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THE GREAT BUSTER: A CELEBRATION (2018) review

April 9, 2019

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written by: Peter Bogdanovich
produced by: Peter Bogdanovich, Charles S. Cohen, Role Sharon Peled, and Louise Stratten
directed by: Peter Bogdanovich 
rated: Not Rated (some mild language)
runtime: 102 min.
U.S. release date: October 19, 2018 (Chicago International Film Festival), October 5, 2018 (limited), April 2, 2019 (DVD & Blu-ray)

 

“In a way, Buster Keaton is the essence of movies. He is one of the inventors of cinema.”

 

Everything you could want to know about Peter Bogdanovich’s documentary about Buster Keaton is right there in the title. It is both a celebration of the man’s life and a gab-fest at a gathering of world class raconteurs. If, like me, you gravitated toward Chaplin and never really explored Keaton’s catalogue, this is the perfection introduction to one of our greatest screen treasures.

Perhaps the biggest sin Bogdanovich’s “The Great Buster: A Celebration” commits is not doing a deep enough dive into the life of a complex genius. Devotees and die hard fans of the multi-hyphenate talent will likely find little here they don’t already know beyond some great and talented people’s opinion on Keaton’s life and work. There are two aces up Bogdanovich’s sleeve in this film, however, the first being a star-studded litany of celebrities swapping stories and appreciations for The Great Buster.

 

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The second ace up Bogdanovich’s ascotted sleeve is the film’s third act, which consists solely of footage from ten of Keaton’s best films. This is much more vital to the film’s success, for me at least, because sometimes a good documentarian knows when to get out of his subject’s way and let the man do all the (silent) talking. Apart from some bridging and context narration, Bogdanovich lets Keaton take over, showing off a highlight reel of the best work from the most creative period in his life.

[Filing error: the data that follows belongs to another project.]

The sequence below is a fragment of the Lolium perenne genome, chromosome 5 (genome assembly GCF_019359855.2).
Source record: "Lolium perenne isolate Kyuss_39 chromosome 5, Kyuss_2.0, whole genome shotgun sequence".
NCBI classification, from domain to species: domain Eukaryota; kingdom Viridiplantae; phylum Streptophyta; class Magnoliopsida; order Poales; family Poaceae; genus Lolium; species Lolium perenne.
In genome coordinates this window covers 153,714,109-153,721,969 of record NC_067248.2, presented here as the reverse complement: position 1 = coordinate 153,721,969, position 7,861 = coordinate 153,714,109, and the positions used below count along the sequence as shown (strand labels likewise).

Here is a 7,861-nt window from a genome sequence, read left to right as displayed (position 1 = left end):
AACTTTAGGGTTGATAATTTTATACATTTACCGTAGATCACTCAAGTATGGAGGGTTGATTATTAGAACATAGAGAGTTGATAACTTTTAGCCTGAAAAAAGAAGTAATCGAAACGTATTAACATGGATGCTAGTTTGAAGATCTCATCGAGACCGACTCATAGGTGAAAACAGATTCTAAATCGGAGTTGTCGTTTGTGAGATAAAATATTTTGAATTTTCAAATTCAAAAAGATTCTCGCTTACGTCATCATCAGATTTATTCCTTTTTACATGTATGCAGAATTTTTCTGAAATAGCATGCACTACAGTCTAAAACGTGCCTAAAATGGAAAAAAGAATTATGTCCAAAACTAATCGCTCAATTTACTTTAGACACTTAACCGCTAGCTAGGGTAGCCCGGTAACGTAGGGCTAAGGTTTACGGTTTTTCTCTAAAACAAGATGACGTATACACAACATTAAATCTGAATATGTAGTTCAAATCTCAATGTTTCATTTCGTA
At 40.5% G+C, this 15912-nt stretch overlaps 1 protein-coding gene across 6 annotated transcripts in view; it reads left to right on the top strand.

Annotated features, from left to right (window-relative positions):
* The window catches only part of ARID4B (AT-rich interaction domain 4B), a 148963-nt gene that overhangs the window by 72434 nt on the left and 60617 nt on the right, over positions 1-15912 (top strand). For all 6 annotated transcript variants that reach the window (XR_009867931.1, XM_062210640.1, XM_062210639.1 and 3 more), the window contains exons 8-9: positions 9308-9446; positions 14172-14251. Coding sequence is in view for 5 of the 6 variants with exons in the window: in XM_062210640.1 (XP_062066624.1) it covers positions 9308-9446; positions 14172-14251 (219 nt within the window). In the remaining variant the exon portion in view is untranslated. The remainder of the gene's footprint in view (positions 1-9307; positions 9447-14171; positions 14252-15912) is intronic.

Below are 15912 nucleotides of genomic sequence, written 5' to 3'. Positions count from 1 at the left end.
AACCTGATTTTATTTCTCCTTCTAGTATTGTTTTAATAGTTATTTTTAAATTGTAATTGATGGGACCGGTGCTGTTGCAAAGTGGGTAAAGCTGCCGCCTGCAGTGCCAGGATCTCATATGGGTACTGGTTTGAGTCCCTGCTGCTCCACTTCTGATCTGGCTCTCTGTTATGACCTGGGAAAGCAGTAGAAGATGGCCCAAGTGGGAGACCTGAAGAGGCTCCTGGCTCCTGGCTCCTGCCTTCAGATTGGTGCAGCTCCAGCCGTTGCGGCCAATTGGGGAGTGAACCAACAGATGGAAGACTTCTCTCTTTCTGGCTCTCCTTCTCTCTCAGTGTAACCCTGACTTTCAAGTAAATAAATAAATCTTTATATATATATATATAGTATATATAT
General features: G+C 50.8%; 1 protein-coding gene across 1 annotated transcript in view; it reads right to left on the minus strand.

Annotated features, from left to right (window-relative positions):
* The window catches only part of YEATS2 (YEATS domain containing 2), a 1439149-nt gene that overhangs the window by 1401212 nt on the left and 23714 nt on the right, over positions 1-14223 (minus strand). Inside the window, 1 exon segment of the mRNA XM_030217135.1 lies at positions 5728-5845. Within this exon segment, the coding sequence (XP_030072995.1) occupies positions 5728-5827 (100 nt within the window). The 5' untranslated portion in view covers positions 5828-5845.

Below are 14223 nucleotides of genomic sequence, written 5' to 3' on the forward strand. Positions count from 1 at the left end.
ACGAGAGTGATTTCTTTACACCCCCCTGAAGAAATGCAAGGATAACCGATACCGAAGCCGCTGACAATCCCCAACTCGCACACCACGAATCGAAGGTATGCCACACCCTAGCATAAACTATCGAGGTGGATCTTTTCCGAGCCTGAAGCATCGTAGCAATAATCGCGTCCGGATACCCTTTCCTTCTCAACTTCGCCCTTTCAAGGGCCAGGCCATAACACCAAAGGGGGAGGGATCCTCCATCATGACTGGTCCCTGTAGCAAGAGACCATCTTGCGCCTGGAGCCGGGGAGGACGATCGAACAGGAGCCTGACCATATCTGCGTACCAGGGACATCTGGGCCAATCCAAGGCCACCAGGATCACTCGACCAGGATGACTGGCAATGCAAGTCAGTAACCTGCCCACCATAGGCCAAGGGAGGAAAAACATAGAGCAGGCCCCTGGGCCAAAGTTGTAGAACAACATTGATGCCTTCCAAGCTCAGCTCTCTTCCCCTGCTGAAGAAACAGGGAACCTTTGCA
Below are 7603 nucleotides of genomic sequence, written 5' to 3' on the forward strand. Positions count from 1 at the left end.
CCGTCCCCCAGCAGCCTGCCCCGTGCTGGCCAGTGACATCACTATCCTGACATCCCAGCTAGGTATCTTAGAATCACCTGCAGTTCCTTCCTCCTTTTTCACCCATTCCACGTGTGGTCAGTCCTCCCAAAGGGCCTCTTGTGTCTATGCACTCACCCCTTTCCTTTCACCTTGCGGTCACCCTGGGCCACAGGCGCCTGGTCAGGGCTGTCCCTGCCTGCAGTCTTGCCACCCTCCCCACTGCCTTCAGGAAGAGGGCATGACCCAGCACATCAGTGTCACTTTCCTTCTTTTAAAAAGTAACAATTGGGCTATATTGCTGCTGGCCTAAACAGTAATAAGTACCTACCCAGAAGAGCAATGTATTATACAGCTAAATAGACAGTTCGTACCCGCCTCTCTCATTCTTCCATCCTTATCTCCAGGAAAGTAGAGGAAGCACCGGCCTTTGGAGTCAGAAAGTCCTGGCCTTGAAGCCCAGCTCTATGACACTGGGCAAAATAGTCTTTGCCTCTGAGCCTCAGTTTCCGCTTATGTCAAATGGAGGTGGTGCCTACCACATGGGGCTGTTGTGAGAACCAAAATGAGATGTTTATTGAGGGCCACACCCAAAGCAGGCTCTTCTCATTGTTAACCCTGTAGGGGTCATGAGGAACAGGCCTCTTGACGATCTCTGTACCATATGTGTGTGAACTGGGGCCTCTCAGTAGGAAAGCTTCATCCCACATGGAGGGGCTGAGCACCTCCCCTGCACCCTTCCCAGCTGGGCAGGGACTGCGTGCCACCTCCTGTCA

As to the list of celebrity admirers sprinkled throughout the film, it’s an eclectic mix of noted comedians, historians, comedic stunt performers, and famous directors. Werner Herzog provided the quote that opened the review, and it’s no big shock to see Mel Brooks, Richard Lewis, and even “Spider-Man: Homecoming” director Jon Watts, who compares the masked webslinger of his film to Keaton’s expressionless face.

Some appearances seem strange, however, and the film isn’t always quick to let on why Johnny Knoxville or “3rd Rock from the Sun” actor French Stewart are there. Yet both pop up with interesting and insightful details about Keaton’s life, Stewart having played the great stoneface in California several years ago, and Knoxville having gleefully put himself in physical danger from the beginning of his career.

 

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This is a film more concerned with anecdotes and often apocryphal tales more than it is with details of Keaton’s life. That’s not to say that it’s not comprehensive, it covers him from cradle to the grave. It just might feel a bit rushed at times, but nobly so as the gorgeously restored footage presented at the end of the film makes the entire endeavor worthwhile on its own.

Having now watched this film twice in the span of 72 hours, I can say that it works great for both a Keaton novice and one familiar with his work. My second viewing gave me a deeper and richer understanding of Keaton in much the same way as a second viewing of any film you enjoy. Once you know the ending, seeing how they get there and watching them end on a high note leaves you feeling exhilarated.

Buster Keaton was an exhilarating filmmaker, one whose boundless energy radiates off the screen. Knoxville says near the end of the film, and I’m paraphrasing here, but Buster Keaton’s comedy will never not be funny. It was funny then, it’s funny now, and it will be funny a hundred years from now. I hope that the distributor of this work, Cohen Media, continues the work they’ve begun on getting these films the restoration and tender loving care they so richly deserve.

 

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RATING: ****

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